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The film ends with the following written statement: "We gratefully acknowledge the cooperation of the following California vineyards and estates in the filming of this motion picture: Inglenook, Paul Masson, Italian Swiss Colony, Beaulieu, Christian Brothers, Sebastiani, Charles Krug, Louis M. Martin, Schramsberg, Beringer Bros., Stag's Leap Ranch, Mayacamas, Cella and Sucram Ranch." This Earth Is Mine was the first film made by Vintage Productions, an independent production company owned by Casey Robinson and Claude Heilman and named for this film. According to a November 23, 1958 New York Times article, Heilman raised $25,000 from the Wine Institute of California and the Wine Advisory Board in order to buy the screen rights to the story. On June 18, 1958, Hollywood Reporter announced that Universal would co-produce and distribute the film.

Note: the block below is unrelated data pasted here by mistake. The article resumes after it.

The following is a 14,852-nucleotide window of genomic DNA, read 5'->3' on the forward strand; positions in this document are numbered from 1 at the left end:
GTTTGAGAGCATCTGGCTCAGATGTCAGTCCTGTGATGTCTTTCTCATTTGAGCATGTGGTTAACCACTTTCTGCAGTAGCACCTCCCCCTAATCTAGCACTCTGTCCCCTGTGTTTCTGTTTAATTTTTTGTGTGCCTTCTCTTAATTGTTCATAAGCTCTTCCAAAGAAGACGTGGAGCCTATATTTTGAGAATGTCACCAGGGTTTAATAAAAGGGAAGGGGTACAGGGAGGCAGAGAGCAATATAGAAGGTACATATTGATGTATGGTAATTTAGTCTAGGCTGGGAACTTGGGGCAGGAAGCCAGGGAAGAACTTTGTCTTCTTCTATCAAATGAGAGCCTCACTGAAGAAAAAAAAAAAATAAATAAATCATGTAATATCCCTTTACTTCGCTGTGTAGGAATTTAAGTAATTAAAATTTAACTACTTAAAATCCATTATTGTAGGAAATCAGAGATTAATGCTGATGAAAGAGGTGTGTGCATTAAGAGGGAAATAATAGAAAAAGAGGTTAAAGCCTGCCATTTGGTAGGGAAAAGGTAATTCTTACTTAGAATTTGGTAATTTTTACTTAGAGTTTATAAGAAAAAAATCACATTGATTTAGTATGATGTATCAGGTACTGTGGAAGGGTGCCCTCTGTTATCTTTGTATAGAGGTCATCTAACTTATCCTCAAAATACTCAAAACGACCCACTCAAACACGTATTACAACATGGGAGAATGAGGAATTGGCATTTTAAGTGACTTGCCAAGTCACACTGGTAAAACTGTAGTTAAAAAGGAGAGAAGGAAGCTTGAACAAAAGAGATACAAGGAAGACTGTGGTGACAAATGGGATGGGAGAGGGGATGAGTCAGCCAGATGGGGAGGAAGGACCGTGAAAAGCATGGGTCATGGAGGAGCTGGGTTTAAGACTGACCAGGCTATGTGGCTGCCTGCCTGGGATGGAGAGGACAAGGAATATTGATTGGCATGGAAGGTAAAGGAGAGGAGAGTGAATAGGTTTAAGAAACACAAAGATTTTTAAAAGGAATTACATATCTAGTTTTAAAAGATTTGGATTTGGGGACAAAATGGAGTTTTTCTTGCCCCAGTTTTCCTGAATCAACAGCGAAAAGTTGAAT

Universal borrowed director Henry King and actor Ken Scott from Twentieth Century-Fox for this picture. According to a August 14, 1958 Hollywood Reporter news item, Fay Spain and Yvette Vickers tested for roles in the film. In a July 14, 1959 Hollywood Citizen-News article, King described his practice of visiting "the public and theater men" prior to production in order to test public interest in the film and to gain insight into "certain phases of casting." As noted in Hollywood Reporter news items, most scenes were shot on location in Napa Valley, including, according to the November 1958 New York Times piece, Inglenook Winery and Yountville, CA. This Earth Is Mine marked the feature film debut of Tammy Windsor. Although several contemporary sources assert that the film marked the debut of Cindy Robbins, and her opening credits reads "and introducing Cindy Robbins," she appeared in her first film in 1957.